Tag Archives: Trade mark

Why use a trade mark attorney to help with your trade mark?

Why use a trade mark attorney? There’s lots of information online… It’s a question I get asked a lot.

It’s true, you absolutely do not need to use a professional to help with your trade mark protection. In the same way that you don’t have to use an accountant to file your tax return, or the Check&Send service for your passport application.

My answer is simple, a trade mark attorney will add value and can save you money. Here’s how:

  • I’ll help you choose what application to file. It might be better for you to file a trade mark application for your logo minus a few bits. Or maybe in black and white. Perhaps the word on its own would be better. A trade mark attorney will discuss your business plans, will look at the registrability of your trade mark, and make suggestions based on those considerations. This reduces the risk of the trade mark being refused.
  • I’ll help get the admin right. I’m currently working with three separate clients who have had issues over ownership of their trade mark rights. A trade mark attorney can help spot those issues and help get it right in the first place. To record a transfer of ownership of a UK trade mark there’s a £50 official fee and you may also need an assignment document which will need to be prepared professionally.
  • I’ll help choose the classes and goods/services to cover with your application. With input from you, and decent questions from me, I will help work out which classes to cover with your application. For example, you might sell jewellery, but what about toy jewellery, or teething jewellery, they all fall into different classes. A trade mark attorney will work with you to make sure that you’re covering the right things and using the right language. This will save you money as it is not possible to add extra items once an application has been filed so you’d need to file a new application to cover the things you’ve missed. That’s a couple of hundred £s saved there.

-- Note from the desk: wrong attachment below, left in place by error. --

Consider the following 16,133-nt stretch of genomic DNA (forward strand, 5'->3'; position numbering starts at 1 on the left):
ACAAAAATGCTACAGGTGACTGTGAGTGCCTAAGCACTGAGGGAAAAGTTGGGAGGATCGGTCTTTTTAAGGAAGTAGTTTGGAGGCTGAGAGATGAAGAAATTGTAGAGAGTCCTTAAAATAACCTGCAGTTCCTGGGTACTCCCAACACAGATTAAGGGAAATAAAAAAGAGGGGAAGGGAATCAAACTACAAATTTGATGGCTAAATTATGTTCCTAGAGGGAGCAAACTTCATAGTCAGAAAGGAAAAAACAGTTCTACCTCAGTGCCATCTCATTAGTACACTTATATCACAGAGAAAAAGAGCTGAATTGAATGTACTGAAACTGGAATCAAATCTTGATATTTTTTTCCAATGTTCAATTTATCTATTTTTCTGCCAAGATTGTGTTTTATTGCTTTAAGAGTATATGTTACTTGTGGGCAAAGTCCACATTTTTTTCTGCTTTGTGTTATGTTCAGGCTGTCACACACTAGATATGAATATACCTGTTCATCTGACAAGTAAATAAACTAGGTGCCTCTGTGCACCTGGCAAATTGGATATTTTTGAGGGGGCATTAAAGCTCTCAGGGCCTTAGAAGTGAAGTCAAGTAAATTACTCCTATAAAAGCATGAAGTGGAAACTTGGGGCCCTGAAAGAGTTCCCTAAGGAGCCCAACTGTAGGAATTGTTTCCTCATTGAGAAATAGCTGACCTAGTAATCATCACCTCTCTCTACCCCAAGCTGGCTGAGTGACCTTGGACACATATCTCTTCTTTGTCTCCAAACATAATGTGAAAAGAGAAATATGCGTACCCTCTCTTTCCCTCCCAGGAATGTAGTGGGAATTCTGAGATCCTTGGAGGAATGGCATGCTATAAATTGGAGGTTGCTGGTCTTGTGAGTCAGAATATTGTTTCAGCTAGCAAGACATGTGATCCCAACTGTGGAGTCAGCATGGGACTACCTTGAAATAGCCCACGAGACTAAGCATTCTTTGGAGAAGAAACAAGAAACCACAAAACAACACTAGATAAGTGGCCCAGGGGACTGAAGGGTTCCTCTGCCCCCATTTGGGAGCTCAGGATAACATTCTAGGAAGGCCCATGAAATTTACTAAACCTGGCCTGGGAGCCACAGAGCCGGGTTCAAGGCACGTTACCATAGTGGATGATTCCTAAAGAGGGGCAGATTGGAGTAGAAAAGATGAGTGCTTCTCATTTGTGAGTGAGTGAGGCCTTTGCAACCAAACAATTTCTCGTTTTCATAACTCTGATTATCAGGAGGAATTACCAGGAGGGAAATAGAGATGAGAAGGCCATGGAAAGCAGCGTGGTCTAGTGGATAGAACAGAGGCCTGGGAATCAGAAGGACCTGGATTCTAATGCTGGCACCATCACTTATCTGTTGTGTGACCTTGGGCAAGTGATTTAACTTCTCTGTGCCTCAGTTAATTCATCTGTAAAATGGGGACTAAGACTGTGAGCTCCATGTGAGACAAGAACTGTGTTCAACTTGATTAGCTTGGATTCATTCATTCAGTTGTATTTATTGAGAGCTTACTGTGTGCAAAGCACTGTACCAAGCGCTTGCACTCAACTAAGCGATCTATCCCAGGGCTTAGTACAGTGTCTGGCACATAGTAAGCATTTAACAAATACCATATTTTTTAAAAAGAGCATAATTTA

• I’ll find a cost-effective solution for protecting your trade mark. You might offer worldwide shipping, or export your goods, we’ll look at your countries of interest and put together a filing strategy to make sure you cover all of the countries relevant to you in the cheapest way possible. I’m well connected to trade mark attorneys in other countries and can usually get information and input to help you make decisions in those countries. I can also help you find an advisor if you have an issue overseas and don’t know where to start.
  • I’ll take away the hassle and the admin. You’re busy, we all are. Once we’ve got the information right for you and the application has been filed, there’s nothing else for you to do. I’ll keep on top of the progress of it, I’ll spot when things have taken longer than they should and will follow up with the relevant trade mark office.